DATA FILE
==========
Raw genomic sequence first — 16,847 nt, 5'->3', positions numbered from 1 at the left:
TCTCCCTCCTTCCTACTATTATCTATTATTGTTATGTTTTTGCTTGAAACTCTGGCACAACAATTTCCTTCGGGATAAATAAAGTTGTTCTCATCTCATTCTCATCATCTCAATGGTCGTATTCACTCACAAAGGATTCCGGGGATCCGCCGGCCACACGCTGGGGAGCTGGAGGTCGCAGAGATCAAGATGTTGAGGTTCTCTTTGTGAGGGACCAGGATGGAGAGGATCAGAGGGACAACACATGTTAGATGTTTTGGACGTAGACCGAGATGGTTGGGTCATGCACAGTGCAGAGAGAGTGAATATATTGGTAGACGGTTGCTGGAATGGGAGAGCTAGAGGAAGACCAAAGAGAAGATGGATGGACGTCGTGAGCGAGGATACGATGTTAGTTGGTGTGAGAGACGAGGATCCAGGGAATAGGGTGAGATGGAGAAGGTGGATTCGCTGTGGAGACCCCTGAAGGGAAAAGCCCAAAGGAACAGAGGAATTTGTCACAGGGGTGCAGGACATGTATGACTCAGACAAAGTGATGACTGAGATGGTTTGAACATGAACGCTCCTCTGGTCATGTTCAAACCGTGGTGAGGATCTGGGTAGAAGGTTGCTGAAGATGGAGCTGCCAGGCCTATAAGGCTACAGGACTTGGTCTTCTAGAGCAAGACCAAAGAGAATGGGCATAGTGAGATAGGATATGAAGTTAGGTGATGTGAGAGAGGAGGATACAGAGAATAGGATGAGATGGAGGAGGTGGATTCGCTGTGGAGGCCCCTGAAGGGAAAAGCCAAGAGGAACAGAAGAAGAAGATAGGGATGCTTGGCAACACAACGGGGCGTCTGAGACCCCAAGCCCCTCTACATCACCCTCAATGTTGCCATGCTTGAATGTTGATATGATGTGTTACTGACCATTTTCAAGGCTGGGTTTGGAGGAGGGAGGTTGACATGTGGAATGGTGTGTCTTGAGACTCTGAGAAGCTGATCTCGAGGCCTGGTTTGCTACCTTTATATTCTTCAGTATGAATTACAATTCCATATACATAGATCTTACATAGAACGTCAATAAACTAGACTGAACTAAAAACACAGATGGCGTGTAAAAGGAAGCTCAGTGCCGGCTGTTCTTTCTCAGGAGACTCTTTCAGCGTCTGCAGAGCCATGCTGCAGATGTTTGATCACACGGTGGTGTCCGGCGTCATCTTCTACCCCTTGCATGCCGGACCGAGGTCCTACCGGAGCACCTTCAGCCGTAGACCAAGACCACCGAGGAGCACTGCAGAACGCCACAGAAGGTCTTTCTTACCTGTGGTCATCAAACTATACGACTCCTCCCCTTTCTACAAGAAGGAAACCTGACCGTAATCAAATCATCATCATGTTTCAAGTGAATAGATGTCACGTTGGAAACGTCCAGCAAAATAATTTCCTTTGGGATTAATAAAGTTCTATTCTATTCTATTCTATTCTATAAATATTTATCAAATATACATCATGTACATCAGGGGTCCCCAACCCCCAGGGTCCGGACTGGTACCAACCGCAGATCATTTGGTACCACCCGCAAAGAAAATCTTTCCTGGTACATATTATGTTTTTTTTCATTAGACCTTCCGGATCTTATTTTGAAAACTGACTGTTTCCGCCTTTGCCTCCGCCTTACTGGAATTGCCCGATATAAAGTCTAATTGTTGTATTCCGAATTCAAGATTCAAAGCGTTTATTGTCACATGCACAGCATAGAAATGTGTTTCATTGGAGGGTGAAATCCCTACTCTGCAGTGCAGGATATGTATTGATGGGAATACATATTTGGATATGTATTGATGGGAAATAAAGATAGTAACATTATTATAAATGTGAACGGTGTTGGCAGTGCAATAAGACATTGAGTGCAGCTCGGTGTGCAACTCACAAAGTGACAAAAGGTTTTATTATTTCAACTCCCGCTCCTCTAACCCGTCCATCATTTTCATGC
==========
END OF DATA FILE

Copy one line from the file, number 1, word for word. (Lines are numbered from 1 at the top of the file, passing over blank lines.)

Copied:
Raw genomic sequence first — 16,847 nt, 5'->3', positions numbered from 1 at the left: